Martin Shkreli, AP

Mar­tin Shkre­li push­es back on life­time pub­lic com­pa­ny ban from prison cell in bid to get back to busi­ness

De­spite serv­ing his stint be­hind bars, the Mar­tin Shkre­li saga con­tin­ues to sprout legs with new law­suits pop­ping up. Now, in an­tic­i­pa­tion of be­ing a free man once again, Shkre­li is push­ing back on a fed­er­al ban that would seek to keep him out of a pub­lic com­pa­ny’s board­room for the rest of his life.

Shkre­li’s lawyers hope to re­scind the for­mer Retrophin CEO’s life­time ban from the SEC on serv­ing as a di­rec­tor or of­fi­cer of a pub­licly trad­ed com­pa­ny, ar­gu­ing that oth­er dis­graced ex­ec­u­tives have re­ceived much more le­nient 10-year bans, ac­cord­ing to a brief filed in a NY court­room.

The lawyers point­ed to Shkre­li’s sta­tus as a first-time of­fend­er to make the case he like­ly wouldn’t re­peat the white-col­lar mis­con­duct that placed him in prison  and ar­gued that his age — 38 — means a life­time ban “would have a far greater puni­tive im­pact on him than on a sim­i­lar­ly sit­u­at­ed, but old­er, de­fen­dant.”

In ar­gu­ing his case, Shkre­li’s team point­ed the ex­am­ple of for­mer Ther­a­nos head Eliz­a­beth Holmes, who earned a 10-year ban from the SEC de­spite fac­ing fraud charges in fed­er­al court. Holmes, lawyers ar­gued, en­gaged in crimes “a hun­dred times the size of the fraud” Shkre­li com­mit­ted and earned a more le­nient ban. An­oth­er case they point­ed to was Schultz Chan, a for­mer Ake­bia bio­sta­tis­tics di­rec­tor who com­mit­ted in­sid­er trad­ing and was on­ly shut out of serv­ing at a pub­lic com­pa­ny for five years.

Shkre­li’s team al­so ar­gued that he shouldn’t be on the hook for a $1.4 mil­lion fine from the SEC giv­en his on­go­ing sen­tence and the mil­lions he’s al­ready lost in civ­il fine and for­fei­tures.

The idea of Shkre­li, the “phar­ma bro” who de­fraud­ed Retrophin’s in­vestors, get­ting back to busi­ness should be enough to make the biotech in­dus­try’s blood run cold. But even in the mid­dle of his prison sen­tence, Shkre­li’s prob­lems are on­ly start­ing.

In March, Blue Cross Blue Shield of Min­neso­ta sued Shkre­li and Vy­era Phar­ma­ceu­ti­cals — for­mer­ly Tur­ing — over plans to uti­lize what are known as “re­sale re­stric­tions,” pre­vent­ing pro­duc­ers of po­ten­tial Dara­prim gener­ics from ob­tain­ing the nec­es­sary sam­ples of the drug need­ed for FDA eval­u­a­tion. Dara­prim, you’ll re­mem­ber, was the tox­o­plas­mo­sis drug for which Shkre­li jacked up the price and sparked na­tion­al out­rage.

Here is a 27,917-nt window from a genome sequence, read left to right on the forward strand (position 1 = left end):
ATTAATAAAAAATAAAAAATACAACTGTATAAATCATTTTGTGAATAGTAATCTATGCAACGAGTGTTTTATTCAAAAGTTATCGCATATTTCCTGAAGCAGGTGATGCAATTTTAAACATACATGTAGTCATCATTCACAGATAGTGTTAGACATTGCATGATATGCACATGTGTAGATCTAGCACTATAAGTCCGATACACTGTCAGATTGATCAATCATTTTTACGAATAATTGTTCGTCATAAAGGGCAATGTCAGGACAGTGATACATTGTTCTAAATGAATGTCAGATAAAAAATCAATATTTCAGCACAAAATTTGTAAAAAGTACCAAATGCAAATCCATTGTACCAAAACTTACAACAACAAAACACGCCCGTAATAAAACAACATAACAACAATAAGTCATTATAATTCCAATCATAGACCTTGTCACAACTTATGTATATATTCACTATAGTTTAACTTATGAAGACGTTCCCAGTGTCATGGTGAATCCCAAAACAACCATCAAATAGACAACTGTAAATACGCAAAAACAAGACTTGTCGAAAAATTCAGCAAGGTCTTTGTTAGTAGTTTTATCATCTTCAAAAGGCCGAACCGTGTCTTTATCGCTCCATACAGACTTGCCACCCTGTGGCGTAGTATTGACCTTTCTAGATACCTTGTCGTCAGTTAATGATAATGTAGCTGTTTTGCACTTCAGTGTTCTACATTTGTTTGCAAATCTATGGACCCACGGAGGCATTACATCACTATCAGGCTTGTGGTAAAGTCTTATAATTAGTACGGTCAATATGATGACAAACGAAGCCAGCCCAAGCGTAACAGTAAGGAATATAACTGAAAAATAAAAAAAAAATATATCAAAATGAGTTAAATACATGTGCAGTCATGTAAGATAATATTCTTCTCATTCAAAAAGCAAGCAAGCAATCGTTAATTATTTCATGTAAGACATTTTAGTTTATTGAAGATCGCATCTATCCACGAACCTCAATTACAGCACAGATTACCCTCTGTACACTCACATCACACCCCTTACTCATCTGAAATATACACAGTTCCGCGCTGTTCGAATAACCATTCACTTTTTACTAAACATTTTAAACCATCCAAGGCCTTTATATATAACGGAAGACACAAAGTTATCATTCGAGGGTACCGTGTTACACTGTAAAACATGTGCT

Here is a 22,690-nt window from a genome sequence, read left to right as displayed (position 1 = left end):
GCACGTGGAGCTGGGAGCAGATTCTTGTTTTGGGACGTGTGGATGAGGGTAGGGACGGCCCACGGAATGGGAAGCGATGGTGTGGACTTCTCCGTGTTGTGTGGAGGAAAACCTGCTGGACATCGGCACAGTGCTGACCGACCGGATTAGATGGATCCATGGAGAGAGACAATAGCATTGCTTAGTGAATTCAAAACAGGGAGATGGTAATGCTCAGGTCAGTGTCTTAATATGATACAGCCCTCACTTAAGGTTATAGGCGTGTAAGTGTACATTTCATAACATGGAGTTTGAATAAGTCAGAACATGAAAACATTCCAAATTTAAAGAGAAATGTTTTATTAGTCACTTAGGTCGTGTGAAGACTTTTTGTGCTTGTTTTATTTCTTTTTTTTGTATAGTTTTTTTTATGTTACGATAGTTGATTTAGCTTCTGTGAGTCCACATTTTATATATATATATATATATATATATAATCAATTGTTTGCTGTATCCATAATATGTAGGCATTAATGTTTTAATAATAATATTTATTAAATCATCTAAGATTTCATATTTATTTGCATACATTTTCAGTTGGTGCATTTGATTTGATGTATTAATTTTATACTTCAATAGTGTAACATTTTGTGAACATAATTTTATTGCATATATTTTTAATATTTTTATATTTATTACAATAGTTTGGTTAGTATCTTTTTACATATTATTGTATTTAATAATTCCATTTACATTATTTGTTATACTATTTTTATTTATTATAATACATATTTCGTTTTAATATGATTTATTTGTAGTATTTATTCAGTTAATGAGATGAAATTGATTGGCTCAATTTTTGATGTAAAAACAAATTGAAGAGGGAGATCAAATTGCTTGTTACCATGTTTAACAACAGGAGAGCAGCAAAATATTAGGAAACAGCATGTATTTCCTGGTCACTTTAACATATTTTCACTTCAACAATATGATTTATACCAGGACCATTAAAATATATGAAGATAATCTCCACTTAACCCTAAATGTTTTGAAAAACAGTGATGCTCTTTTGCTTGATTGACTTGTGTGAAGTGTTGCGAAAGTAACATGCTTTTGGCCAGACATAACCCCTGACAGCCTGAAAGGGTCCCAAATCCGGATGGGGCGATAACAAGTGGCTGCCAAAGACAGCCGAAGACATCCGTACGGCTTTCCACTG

Shkre­li, Vy­era and the oth­er de­fen­dants named — the Swiss biotech Phoenixus and its CEO Kevin Mul­leady — al­so al­leged­ly tried to buy up all the sup­ply of Dara­prim’s ac­tive in­gre­di­ent pyrimethamine, and re­fused ac­cess to the Dara­prim sales da­ta need­ed to de­ter­mine whether a gener­ic prod­uct would be com­mer­cial­ly vi­able.

ZS Per­spec­tive: 3 Pre­dic­tions on the Fu­ture of Cell & Gene Ther­a­pies

The field of cell and gene therapies (C&GTs) has seen a renaissance, with first generation commercial therapies such as Kymriah, Yescarta, and Luxturna laying the groundwork for an incoming wave of potentially transformative C&GTs that aim to address diverse disease areas. With this renaissance comes several potential opportunities, of which we discuss three predictions below.

Allogenic Natural Killer (NK) Cells have the potential to displace current Cell Therapies in oncology if proven durable.

Despite being early in development, Allogenic NKs are proving to be an attractive new treatment paradigm in oncology. The question of durability of response with allogenic therapies is still an unknown. Fate Therapeutics’ recent phase 1 data for FT516 showed relatively quicker relapses vs already approved autologous CAR-Ts. However, other manufacturers, like Allogene for their allogenic CAR-T therapy ALLO-501A, are exploring novel lymphodepletion approaches to improve persistence of allogenic cells. Nevertheless, allogenic NKs demonstrate a strong value proposition relative to their T cell counterparts due to comparable response rates (so far) combined with the added advantage of a significantly safer AE profile. Specifically, little to no risk of graft versus host disease (GvHD), cytotoxic release syndrome (CRS), and neurotoxicity (NT) have been seen so far with allogenic NK cells (Fig. 1). In addition, being able to harness an allogenic cell source gives way to operational advantages as “off-the-shelf” products provide improved turnaround time (TAT), scalability, and potentially reduced cost. NKs are currently in development for a variety of overlapping hematological indications with chimeric antigen receptor T cells (CAR-Ts) today, and the question remains to what extent they will disrupt the current cell therapy landscape. Click for more details.

What lured Hal Bar­ron away?; Top FDA minds on ac­cel­er­at­ed ap­proval re­forms; ‘Dead wrong’ Aduhelm ad blitz; and more

Welcome back to Endpoints Weekly, your review of the week’s top biopharma headlines. Want this in your inbox every Saturday morning? Current Endpoints readers can visit their reader profile to add Endpoints Weekly. New to Endpoints? Sign up here.

Nothing can really compete with Hal Barron’s departure from GlaxoSmithKline as the news of the week, but we do have plenty of original reporting and analysis from the Endpoints team in this edition. Enjoy and have a nice weekend.